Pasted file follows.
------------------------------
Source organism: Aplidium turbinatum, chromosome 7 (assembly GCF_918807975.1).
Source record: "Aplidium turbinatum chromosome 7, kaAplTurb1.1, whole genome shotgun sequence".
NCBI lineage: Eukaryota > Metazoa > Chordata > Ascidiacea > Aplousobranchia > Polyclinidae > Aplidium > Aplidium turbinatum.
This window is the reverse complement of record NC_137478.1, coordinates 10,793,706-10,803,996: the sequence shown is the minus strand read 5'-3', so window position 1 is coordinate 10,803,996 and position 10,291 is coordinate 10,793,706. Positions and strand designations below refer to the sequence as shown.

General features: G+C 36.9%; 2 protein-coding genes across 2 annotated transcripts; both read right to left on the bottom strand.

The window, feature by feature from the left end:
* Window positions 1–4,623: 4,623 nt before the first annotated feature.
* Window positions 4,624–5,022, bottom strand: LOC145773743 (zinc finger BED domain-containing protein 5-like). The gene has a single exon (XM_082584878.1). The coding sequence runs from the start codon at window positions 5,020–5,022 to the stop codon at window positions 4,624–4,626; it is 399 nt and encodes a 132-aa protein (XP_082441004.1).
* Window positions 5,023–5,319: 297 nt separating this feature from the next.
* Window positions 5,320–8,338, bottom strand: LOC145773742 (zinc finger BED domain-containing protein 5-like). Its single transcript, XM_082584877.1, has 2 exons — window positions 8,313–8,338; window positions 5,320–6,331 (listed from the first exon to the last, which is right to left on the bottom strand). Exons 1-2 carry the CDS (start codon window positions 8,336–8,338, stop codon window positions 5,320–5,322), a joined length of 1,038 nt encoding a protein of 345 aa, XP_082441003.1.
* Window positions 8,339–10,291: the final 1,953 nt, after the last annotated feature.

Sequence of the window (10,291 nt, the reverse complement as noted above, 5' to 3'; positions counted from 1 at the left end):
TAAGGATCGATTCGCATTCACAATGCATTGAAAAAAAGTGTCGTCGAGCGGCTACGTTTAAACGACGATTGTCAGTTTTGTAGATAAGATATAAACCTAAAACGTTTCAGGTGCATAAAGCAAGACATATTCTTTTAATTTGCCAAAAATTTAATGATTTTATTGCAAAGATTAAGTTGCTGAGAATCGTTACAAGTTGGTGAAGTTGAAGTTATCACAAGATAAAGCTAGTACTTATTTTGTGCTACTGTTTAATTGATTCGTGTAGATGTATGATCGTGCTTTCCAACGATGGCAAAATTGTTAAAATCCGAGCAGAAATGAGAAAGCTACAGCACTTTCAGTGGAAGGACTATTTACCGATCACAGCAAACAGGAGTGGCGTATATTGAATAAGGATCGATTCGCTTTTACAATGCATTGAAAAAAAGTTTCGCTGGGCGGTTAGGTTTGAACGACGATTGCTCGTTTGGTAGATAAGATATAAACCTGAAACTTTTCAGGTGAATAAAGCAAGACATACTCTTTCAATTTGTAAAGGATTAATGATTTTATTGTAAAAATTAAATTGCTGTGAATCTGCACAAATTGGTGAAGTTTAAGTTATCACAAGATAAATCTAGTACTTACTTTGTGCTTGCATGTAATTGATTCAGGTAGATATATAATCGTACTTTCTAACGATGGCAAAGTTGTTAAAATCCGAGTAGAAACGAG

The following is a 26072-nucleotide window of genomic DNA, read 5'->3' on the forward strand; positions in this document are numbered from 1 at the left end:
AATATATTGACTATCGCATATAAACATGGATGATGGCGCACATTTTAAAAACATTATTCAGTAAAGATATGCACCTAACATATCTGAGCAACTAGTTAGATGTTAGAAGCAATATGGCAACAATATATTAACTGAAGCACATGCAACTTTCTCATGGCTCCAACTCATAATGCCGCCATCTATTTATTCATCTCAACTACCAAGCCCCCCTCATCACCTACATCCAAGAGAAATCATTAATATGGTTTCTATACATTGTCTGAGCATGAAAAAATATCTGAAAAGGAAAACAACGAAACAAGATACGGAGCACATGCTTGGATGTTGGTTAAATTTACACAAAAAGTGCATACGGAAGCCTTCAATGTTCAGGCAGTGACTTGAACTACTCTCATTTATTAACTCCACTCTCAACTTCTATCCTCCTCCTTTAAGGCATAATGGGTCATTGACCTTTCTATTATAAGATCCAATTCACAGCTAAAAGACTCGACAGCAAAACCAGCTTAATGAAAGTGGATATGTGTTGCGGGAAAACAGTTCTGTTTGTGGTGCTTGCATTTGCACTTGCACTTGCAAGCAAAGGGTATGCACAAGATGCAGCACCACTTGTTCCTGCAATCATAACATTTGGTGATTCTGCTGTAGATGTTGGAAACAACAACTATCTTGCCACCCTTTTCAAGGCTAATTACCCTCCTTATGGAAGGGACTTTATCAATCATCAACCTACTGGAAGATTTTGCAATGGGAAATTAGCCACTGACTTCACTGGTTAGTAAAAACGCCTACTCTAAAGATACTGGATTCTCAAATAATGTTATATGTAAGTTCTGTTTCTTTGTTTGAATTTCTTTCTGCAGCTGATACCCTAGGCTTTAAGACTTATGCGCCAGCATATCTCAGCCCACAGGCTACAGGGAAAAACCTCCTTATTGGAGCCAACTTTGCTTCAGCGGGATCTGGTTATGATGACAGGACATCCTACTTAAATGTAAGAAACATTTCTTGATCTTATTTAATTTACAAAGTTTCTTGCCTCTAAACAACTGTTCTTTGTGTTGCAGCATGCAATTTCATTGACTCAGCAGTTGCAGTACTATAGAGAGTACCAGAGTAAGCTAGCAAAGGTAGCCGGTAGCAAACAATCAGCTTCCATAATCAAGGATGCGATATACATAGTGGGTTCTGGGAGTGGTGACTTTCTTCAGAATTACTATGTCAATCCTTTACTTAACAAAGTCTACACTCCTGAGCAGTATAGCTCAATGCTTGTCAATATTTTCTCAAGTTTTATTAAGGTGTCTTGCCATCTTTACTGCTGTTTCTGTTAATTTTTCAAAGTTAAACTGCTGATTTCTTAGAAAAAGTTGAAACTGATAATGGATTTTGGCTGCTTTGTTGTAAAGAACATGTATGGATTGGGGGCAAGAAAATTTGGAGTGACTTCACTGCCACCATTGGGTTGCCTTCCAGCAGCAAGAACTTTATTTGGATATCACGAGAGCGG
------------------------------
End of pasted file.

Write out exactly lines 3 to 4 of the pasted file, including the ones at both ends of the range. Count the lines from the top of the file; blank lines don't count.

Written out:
NCBI lineage: Eukaryota > Metazoa > Chordata > Ascidiacea > Aplousobranchia > Polyclinidae > Aplidium > Aplidium turbinatum.
This window is the reverse complement of record NC_137478.1, coordinates 10,793,706-10,803,996: the sequence shown is the minus strand read 5'-3', so window position 1 is coordinate 10,803,996 and position 10,291 is coordinate 10,793,706. Positions and strand designations below refer to the sequence as shown.